Toronto isn't as "hip" a film festival as, say, Sundance. Unlike the mid-winter deep freeze feeding frenzy in Park City, this festival doesn't cater primarily to Generation X-ers. That's not to say, however, that Toronto ignores the crowd that gluts the turnstiles at Sundance. In fact, with the number of movies showing here, it's impossible to believe that any demographic has been underrepresented or ignored. If the Toronto International Film Festival has a personality, it's one of all inclusiveness. No film is too risky or controversial to show here, whether it's the pornographic Baise-Moi (which has received universally scathing reviews) or Liv Ullman's adaptation of Ingmar Bergman's last, slow screenplay, Faithless.
Attraction is the kind of motion picture that would pack theaters and draw raves at Sundance. In Toronto, it's too small to garner much notice, even though the cast contains a few familiar names: Tom Everett Scott, Gretchen Mol, and Samantha Mathis. This is the directorial debut of Russell DeGrazier, whose first feature shows a high enough degree of promise that there's little doubt someone will give him the money to make another movie. Attraction arrived at the festival with a North American distributor (Trimark) already in place, so the film will reach multiplexes in the months ahead.
If Attraction is in any way autobiographical, then DeGrazier is in trouble. A thriller that explores sexual obsession and betrayal, this film illustrates the kind of behavior that keeps many people home on Friday and Saturday nights. Populated by a gallery of dislikable characters, Attraction reminds viewers that it isn't necessary to sympathize with a film's protagonists to find their circumstances compelling. And with the way the screenplay twists and turns, it's difficult not to be fascinated by Attraction's singular rhythm. Although the characters may be self-absorbed, amoral, and mercurial in their feelings towards each other, they're fascinating to observe.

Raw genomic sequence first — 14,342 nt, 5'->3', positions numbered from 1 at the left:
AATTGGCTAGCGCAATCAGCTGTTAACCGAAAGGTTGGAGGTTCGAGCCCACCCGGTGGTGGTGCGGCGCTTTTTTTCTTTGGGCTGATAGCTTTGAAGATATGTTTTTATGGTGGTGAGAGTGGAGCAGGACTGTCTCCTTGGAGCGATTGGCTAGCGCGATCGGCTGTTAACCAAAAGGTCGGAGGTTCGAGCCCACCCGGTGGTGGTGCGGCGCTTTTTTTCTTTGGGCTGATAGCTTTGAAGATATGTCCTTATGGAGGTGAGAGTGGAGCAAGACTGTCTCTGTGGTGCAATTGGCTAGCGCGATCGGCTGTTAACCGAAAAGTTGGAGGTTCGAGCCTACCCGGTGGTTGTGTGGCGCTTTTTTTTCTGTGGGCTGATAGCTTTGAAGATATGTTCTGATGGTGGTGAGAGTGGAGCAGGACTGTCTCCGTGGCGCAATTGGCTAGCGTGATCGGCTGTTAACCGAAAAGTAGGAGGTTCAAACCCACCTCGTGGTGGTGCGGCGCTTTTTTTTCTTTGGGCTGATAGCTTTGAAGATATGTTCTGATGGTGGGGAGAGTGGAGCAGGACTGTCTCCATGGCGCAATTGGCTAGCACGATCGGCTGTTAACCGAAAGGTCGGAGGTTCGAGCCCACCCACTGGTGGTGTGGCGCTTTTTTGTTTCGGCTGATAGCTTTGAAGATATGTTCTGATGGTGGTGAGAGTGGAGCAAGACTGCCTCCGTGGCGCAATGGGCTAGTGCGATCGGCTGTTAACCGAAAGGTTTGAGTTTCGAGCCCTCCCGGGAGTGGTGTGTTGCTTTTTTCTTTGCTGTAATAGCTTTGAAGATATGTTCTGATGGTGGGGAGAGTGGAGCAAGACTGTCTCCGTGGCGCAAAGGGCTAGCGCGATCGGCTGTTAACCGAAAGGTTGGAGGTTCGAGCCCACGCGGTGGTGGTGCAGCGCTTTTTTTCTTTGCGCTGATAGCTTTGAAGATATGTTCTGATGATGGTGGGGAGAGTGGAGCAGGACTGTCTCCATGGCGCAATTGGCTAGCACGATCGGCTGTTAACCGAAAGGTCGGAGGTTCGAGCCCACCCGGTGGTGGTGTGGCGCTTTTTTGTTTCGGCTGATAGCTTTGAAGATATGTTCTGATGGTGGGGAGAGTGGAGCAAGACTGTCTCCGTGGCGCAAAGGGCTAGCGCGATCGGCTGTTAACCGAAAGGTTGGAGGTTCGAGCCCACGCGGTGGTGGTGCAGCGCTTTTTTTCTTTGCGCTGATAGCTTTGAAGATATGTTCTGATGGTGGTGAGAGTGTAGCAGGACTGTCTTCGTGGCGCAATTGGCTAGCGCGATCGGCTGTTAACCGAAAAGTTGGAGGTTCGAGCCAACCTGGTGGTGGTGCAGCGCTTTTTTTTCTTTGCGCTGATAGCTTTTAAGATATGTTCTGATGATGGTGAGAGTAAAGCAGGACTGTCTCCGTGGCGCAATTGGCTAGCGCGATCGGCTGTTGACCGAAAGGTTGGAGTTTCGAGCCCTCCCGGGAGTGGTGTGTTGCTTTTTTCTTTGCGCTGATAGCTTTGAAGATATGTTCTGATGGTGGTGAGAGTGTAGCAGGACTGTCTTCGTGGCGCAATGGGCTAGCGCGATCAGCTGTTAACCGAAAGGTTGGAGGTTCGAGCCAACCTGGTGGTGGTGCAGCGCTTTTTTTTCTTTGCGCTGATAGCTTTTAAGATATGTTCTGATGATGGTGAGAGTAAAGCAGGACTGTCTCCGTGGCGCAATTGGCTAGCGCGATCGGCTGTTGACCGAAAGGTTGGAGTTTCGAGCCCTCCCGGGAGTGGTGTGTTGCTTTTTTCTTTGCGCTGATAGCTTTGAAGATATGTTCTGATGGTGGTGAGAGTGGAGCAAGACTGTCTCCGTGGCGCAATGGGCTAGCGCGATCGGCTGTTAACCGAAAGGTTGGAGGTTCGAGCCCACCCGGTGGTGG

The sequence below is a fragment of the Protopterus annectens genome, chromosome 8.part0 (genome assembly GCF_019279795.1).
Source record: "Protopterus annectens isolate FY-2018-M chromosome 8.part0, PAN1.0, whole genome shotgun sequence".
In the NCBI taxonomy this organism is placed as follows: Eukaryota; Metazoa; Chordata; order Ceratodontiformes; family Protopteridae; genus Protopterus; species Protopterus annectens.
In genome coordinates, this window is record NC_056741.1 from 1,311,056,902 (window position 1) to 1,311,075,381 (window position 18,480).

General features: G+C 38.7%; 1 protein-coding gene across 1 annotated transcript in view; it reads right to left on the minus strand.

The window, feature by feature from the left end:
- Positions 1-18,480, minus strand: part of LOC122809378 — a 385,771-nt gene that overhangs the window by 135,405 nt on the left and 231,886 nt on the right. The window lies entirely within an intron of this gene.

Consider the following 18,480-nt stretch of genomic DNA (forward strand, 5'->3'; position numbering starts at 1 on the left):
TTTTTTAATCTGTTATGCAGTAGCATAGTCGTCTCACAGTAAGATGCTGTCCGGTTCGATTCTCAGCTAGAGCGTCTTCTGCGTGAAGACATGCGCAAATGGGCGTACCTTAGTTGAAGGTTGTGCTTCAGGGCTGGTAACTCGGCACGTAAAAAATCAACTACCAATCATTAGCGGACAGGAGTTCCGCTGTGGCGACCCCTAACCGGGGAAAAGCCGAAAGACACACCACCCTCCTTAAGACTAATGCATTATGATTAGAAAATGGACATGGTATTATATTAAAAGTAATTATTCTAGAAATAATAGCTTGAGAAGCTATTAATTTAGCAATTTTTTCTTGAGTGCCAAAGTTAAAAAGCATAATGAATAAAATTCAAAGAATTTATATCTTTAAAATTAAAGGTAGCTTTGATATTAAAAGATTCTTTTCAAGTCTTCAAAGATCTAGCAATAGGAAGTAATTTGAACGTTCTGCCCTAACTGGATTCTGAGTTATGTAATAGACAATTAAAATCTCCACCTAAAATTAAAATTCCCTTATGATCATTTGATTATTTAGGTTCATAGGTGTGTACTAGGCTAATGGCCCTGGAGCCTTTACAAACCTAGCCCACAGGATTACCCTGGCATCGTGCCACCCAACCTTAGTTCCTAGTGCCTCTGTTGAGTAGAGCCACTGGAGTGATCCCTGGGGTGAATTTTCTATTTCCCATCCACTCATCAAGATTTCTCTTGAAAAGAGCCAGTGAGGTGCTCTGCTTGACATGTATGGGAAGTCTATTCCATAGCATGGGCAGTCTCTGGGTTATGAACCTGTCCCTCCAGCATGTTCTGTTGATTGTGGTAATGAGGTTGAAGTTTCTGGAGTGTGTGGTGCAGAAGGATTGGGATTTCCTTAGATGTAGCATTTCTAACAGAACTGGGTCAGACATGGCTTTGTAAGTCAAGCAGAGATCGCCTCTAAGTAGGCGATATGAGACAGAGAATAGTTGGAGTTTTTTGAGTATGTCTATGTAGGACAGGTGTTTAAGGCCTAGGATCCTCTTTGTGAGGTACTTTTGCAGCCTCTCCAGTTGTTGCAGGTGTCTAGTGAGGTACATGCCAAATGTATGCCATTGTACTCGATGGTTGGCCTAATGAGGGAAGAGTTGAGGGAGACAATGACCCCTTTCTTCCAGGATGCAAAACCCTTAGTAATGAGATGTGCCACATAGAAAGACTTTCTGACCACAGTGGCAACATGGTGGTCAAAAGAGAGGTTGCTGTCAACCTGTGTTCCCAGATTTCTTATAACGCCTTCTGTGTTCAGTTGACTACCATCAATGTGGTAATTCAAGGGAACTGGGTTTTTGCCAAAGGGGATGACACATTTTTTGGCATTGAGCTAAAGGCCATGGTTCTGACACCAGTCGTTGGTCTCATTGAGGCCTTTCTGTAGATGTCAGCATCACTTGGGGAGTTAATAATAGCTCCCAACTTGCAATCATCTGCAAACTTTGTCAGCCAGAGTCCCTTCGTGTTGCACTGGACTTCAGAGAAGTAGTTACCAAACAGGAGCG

The story is presented from the point-of-view of Matthew (Matthew Settle), the only one whose actions and motivations are clear to us from the beginning. Obsessed with his ex-girlfriend, Liz (Gretchen Mol), Matthew has begun stalking her, one night turning violent and threatening to break down her door. Frightened, Liz employs the aid of Matthew's best friend, Garrett (Tom Everett Scott), who does his best to steer Matthew away from Liz. But does Garrett have his own agenda? And is Liz really as afraid of Matthew as she seems to be? Meanwhile, the frustrated main character tries another tactic by seducing Liz's vulnerable friend, Corey (Samantha Matthis). Corey is perhaps the only one in the film who isn't constantly plotting some sort of betrayal, which makes her the one most likely to be hurt. Yet, surprisingly, Matthew finds himself falling for her.
DeGrazier keeps Attraction moving at a fast clip, allowing each scene to reveal a new truth about one or more of the characters. At times, it feels like a game of "Who's stalking whom?" The fact that no one is who he or she seems to be keeps viewers guessing about how things will turn out. The ending, which wraps everything up, comes a little too quickly and has a rushed feel, but that's arguably DeGrazier's only obvious misstep. Aside from that, the movie is well paced, giving and asking no quarter.